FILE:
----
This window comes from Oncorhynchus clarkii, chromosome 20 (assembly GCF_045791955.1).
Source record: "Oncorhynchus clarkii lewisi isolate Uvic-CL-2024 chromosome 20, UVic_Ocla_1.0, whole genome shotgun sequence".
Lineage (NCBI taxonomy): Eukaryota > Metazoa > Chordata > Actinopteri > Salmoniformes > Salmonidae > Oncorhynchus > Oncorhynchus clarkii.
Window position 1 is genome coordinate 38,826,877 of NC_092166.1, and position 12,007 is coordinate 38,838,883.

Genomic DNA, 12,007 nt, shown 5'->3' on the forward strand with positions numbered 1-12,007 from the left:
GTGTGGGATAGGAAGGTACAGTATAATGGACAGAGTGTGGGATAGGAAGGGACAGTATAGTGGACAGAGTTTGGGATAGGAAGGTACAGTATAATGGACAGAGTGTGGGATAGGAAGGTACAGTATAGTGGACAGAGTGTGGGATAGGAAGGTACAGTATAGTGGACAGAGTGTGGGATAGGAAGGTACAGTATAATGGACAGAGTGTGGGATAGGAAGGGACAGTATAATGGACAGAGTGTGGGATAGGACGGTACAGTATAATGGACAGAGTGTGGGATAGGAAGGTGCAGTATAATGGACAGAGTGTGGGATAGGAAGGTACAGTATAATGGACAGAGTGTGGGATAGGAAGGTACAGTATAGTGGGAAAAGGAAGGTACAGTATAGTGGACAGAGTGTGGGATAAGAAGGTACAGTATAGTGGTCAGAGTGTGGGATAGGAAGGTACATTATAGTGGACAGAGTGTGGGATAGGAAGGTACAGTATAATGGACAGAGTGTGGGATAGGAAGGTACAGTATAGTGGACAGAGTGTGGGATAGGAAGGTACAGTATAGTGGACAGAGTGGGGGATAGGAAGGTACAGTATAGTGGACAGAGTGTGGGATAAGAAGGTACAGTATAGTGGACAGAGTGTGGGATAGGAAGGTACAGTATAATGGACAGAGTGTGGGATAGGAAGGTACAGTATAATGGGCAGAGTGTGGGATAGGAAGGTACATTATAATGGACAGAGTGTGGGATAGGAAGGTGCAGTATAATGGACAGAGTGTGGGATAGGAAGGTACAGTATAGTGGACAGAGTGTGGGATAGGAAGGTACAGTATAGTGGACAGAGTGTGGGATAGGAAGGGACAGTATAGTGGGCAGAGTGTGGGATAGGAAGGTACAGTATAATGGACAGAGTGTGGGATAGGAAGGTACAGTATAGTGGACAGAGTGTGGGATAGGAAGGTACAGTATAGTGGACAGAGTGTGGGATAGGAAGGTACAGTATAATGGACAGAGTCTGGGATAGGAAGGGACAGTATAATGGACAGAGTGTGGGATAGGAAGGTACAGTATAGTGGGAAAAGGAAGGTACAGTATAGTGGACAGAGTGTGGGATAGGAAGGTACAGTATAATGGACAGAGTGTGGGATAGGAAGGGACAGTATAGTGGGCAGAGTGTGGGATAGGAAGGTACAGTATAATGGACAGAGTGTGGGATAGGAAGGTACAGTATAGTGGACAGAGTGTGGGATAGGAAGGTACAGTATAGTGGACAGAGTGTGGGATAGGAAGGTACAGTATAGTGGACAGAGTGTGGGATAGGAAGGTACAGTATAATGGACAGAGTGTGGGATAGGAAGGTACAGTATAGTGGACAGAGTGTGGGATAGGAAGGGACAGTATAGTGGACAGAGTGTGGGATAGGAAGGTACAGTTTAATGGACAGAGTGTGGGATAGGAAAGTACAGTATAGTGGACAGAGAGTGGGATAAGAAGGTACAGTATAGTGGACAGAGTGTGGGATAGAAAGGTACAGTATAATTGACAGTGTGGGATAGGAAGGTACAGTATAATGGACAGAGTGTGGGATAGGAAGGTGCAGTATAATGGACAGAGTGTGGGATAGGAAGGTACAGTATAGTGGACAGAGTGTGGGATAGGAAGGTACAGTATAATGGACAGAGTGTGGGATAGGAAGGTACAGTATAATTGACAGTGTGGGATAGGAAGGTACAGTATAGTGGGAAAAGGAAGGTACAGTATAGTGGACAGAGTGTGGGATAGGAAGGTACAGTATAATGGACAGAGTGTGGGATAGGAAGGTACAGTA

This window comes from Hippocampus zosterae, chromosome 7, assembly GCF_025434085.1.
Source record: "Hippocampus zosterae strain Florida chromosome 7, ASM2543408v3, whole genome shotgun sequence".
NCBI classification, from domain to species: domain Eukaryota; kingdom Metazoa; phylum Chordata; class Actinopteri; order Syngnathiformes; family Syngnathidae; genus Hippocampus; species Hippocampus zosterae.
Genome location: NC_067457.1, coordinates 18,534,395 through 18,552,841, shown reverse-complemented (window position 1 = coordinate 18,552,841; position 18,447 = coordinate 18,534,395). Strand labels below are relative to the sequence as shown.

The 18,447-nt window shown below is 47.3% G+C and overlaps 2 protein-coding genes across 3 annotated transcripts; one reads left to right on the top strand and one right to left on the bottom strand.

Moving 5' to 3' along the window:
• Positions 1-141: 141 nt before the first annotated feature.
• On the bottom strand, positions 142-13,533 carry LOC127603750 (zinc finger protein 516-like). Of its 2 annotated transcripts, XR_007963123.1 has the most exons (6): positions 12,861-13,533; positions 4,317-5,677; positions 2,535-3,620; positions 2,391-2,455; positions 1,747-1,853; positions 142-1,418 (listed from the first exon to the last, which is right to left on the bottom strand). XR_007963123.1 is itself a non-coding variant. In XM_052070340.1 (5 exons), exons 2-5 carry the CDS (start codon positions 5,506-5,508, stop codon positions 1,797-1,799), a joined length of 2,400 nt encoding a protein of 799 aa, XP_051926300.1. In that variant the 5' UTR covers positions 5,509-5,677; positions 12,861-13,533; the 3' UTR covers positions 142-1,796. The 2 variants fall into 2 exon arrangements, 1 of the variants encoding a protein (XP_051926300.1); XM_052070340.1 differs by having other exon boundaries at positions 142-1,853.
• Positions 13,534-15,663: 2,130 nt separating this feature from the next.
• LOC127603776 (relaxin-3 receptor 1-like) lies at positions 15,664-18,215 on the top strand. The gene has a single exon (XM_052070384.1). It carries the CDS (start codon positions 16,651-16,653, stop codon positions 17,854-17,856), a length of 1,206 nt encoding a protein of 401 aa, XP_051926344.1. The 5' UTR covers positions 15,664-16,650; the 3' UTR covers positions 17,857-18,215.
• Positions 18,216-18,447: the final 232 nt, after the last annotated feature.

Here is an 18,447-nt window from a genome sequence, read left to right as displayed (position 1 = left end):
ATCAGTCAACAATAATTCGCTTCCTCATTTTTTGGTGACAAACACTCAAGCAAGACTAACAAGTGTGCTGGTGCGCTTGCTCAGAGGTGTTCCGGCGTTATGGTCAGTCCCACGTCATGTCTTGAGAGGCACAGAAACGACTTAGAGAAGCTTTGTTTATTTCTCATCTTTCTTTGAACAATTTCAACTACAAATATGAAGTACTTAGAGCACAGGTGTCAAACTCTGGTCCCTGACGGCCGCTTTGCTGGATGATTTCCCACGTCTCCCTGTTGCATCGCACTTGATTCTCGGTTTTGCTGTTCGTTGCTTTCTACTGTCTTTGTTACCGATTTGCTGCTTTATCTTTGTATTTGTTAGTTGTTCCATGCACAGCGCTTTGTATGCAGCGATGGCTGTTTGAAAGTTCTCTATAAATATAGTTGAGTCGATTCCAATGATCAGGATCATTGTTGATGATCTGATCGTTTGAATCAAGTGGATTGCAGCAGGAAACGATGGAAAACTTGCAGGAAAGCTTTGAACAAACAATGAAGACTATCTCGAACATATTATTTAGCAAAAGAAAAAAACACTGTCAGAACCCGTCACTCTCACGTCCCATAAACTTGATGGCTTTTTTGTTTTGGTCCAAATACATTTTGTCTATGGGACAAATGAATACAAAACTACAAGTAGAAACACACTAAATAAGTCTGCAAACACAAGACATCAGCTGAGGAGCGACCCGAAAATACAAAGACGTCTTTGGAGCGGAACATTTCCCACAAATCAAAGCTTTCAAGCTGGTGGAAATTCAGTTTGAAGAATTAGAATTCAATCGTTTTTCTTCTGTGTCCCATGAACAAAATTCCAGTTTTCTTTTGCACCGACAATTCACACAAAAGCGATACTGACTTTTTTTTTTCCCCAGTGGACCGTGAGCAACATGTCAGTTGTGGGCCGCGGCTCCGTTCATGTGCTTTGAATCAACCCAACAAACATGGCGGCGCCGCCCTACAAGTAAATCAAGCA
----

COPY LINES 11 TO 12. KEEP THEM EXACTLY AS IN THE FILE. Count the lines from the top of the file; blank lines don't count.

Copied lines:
The 18,447-nt window shown below is 47.3% G+C and overlaps 2 protein-coding genes across 3 annotated transcripts; one reads left to right on the top strand and one right to left on the bottom strand.

Moving 5' to 3' along the window: